How you handle your signatures

Answered Question
Jan 14th, 2008
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What are you doing with your signatures which fire and are false positives? Are you using event action filters or are you disabling the signature? In some cases I see where disabling that signature would be fine. Like if you have a DNS box which is patched and not susceptible to a exploit being noticed by IPS - Since your system is patched and no other boxes are susceptible to the exploit then it seems only logical to disable the signature, yes? But event action filters come into place for signatures like sig-3030 which, in most cases, should only fire when the source is from outside your network. Just want to make sure Im on the right track. Anyone know of a good site which discusses IPS best practice, administration and policy?


Also how many of ya'll monitor your internal network?


Thanks

Correct Answer by clausonna about 9 years 3 months ago

When I'm troubleshooting a new alert I usually enable 'log pair packets' so I can put more context around the alert itself. Although they get correlated in MARS I use CSM to tune the sensors and signatures. I'll cross-launch to IDM to pull down the packet captures, saving them with somewhat descriptive names in case I need to revisit them later. I also use a great netflow reporting engine (mazu networks) to see where else the suspect PC has been going, and then use online tools like dnsstuff.com, spamhaus DROP lists, Dshield, to see if the IP address is on any block lists. This tool (as well as Arbor Networks, Lancope, etc) also do their own non-signature-based network behavior analysis, and sometimes (not always) something with correlate here too.


After I get enough information I try to tune the actions on the sensor itself. Sometimes you have to fall back on a MARS drop rule, just to screen out false positives or handle special cases, but I think its better to keep the alert from occuring in the first place. Having too many filters gets ugly fast.


You should also be leveraging Cisco's Intellishield service ; each IPS sig subscription gives you (free) access to detailed information on the IPS sigs and the vulnerabilities that prompted the sig in the first place. Great service. I've been able to disable a bunch of sigs using this alone.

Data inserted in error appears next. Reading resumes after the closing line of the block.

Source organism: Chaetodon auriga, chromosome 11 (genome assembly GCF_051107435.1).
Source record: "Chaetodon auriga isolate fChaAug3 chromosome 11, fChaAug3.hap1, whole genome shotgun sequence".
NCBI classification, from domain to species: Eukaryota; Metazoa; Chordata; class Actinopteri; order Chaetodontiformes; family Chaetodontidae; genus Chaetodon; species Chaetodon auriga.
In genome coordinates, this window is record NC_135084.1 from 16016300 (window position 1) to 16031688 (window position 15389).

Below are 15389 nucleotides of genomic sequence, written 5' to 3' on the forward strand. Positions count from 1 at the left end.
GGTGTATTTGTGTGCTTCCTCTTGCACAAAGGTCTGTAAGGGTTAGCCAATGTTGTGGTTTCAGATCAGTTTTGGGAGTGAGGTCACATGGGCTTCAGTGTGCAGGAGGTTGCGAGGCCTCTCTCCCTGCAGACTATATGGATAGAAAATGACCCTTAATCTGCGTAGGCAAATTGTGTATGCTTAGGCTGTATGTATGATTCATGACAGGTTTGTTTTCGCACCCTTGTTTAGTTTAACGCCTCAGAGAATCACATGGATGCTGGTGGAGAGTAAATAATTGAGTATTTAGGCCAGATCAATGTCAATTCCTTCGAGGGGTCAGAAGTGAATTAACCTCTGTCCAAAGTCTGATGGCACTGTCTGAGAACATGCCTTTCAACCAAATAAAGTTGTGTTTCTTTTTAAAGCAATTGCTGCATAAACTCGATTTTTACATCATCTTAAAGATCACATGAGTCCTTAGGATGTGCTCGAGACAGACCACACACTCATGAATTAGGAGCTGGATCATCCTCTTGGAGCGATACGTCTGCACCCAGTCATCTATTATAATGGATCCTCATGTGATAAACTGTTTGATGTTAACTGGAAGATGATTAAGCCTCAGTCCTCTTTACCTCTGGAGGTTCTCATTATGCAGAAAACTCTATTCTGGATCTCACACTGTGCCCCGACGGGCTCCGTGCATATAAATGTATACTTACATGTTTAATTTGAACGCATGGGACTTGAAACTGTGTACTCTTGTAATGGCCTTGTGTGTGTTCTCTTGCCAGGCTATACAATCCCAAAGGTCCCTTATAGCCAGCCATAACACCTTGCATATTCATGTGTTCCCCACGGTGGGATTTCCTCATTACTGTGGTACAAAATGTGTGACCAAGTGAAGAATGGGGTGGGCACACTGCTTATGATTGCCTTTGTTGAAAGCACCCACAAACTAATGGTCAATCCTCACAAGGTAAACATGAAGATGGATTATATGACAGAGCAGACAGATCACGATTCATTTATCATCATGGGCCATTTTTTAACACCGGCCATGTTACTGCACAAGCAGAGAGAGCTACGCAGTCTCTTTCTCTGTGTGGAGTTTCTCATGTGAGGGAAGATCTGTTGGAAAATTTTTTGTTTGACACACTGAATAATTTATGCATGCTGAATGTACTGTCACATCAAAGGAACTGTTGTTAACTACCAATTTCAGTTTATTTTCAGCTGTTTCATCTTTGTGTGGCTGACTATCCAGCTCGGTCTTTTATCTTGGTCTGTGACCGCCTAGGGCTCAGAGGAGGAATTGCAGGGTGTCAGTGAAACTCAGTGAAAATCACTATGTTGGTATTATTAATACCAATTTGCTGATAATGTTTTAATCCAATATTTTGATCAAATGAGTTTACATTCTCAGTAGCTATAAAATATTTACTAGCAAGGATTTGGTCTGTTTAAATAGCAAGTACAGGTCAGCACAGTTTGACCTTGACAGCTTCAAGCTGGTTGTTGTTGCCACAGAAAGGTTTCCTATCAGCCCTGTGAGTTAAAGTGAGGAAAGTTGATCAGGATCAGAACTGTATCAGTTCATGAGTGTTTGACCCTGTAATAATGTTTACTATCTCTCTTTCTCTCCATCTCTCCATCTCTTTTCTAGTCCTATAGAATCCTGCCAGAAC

Good luck.

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attmidsteam Wed, 01/30/2008 - 07:16
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First you need some sort of event monitoring system where you can track & store events long term - this will allow you to spot long term trends and note if a certain event is triggering over and over. Second, detailed knowledge of the network you are protecting allows you to create filters to disable alerting on obvious false positives (aka an IIS signature against an Apache server). If there are certain products you don't run at all (like CUCM) feel free to disable them. Also, some signatures are just terrible in general and should be disabled immediately. Sig-3030 is a generic sweep signature and does not care about direction.. if your SEM supports real-time correlation this is a great way to find internal worm traffic that may not be triggering a specific pattern signature. There are many dozens of books about IDS/IPS systems; go browse your local B&N or Borders.

Correct Answer
clausonna Fri, 02/01/2008 - 18:12
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When I'm troubleshooting a new alert I usually enable 'log pair packets' so I can put more context around the alert itself. Although they get correlated in MARS I use CSM to tune the sensors and signatures. I'll cross-launch to IDM to pull down the packet captures, saving them with somewhat descriptive names in case I need to revisit them later. I also use a great netflow reporting engine (mazu networks) to see where else the suspect PC has been going, and then use online tools like dnsstuff.com, spamhaus DROP lists, Dshield, to see if the IP address is on any block lists. This tool (as well as Arbor Networks, Lancope, etc) also do their own non-signature-based network behavior analysis, and sometimes (not always) something with correlate here too.


After I get enough information I try to tune the actions on the sensor itself. Sometimes you have to fall back on a MARS drop rule, just to screen out false positives or handle special cases, but I think its better to keep the alert from occuring in the first place. Having too many filters gets ugly fast.


You should also be leveraging Cisco's Intellishield service ; each IPS sig subscription gives you (free) access to detailed information on the IPS sigs and the vulnerabilities that prompted the sig in the first place. Great service. I've been able to disable a bunch of sigs using this alone.


Good luck.

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